| Quote #10
When Prince Hal encounters Hotspur on the field of battle he says he's going to take the ribbons ("budding honors") from Hotspur's helmet ("crest") and make a garland out of them to wear on his own head. This symbolic threat echoes Hal's earlier promise to take away all of Hotspur's accumulated "honour" by defeating him in man-to-man combat, a promise he makes good on.
| Quote #11
I better brook the loss of brittle life
Hotspur's obsession with honor is constant until the very end. More than his own life, Hotspur seems to value the honor ("those proud titles") Hal has taken from him by defeating him in battle. What do you make of this? Is young Percy to be admired for his ideals? Prince Hal and King Henry seem to think so. Yet, we've also seen how Falstaff raises objections to this way of thinking. Is Hotspur merely a foolish young man, or laudable model of honor?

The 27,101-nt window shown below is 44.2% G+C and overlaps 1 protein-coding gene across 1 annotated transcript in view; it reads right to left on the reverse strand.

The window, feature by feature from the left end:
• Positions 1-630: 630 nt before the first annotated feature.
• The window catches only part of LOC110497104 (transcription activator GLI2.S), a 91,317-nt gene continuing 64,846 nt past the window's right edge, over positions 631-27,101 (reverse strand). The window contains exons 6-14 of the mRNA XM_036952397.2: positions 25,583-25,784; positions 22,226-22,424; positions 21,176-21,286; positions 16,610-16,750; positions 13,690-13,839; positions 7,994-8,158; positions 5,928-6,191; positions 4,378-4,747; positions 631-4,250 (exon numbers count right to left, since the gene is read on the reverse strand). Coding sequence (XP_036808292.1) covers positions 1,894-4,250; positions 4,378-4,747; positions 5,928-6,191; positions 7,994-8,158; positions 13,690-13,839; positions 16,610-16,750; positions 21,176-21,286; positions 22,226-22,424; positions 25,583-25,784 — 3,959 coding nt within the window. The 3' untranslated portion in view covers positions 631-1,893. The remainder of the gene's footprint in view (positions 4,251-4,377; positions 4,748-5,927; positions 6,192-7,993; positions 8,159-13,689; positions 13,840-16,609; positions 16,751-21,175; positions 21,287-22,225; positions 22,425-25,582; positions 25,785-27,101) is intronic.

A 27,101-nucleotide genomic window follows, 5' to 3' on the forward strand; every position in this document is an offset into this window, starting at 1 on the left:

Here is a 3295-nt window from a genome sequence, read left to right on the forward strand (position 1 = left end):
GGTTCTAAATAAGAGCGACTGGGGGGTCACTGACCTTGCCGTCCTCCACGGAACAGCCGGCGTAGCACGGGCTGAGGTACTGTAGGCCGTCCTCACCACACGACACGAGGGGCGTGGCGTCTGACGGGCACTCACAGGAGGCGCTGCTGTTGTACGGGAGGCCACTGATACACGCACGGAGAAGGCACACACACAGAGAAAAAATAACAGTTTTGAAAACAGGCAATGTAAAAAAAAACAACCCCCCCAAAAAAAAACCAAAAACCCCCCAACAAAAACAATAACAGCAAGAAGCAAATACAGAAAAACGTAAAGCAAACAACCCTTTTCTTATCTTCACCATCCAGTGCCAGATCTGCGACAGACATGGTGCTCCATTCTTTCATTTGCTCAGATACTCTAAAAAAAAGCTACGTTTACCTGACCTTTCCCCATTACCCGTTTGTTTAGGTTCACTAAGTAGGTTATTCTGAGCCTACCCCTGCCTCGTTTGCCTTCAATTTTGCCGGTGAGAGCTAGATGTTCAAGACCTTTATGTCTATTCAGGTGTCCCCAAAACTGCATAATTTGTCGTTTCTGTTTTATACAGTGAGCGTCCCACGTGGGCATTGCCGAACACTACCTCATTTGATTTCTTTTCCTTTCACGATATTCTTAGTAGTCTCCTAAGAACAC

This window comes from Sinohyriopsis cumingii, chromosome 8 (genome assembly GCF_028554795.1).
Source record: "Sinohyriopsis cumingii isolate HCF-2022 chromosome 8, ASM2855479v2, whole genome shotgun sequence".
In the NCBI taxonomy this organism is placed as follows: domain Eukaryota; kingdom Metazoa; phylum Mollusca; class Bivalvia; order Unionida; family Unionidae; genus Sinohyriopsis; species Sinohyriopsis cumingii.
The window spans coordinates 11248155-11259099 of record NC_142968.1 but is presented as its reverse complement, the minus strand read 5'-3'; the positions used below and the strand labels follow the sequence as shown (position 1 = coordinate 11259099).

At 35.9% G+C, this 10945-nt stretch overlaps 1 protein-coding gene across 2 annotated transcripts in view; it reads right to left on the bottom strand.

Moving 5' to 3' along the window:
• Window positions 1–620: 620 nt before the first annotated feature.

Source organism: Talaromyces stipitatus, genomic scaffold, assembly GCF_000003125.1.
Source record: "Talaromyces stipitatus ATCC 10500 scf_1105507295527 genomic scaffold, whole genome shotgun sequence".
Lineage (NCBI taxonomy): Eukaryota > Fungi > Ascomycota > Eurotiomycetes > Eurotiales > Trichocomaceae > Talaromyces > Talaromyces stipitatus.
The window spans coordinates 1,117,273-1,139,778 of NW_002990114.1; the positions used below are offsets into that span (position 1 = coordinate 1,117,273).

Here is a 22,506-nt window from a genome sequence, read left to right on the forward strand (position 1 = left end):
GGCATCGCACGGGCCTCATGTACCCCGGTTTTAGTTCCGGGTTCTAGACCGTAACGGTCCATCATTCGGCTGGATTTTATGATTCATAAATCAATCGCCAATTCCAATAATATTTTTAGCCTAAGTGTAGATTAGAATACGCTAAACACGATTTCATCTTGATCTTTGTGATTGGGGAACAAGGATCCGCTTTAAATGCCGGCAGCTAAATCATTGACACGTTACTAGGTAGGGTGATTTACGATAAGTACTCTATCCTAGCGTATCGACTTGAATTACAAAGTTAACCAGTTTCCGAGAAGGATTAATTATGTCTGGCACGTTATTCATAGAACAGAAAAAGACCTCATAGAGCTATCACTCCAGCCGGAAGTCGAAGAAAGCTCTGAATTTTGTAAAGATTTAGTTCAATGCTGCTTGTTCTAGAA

| Quote #12
Stay, and breathe awhile:
According to King Henry, Prince Hal redeems himself in battle when he saves his father from Douglas (this passage occurs just before Hal defeats Hotspur). The king's words seem to be in keeping with other notions of honor, which associate the term with courage on the battlefield. Yet, here, honor also seems to be closely related to family loyalty and filial obedience. When the king says he's happy to see that Prince Hal values the life of his father enough to risk his own neck in battle, we're reminded of Henry's paranoia about whether or not his son would be happier if the old man were dead and he, Prince Hal, were king. (See quotes for "Power" and "Family" for more on this.)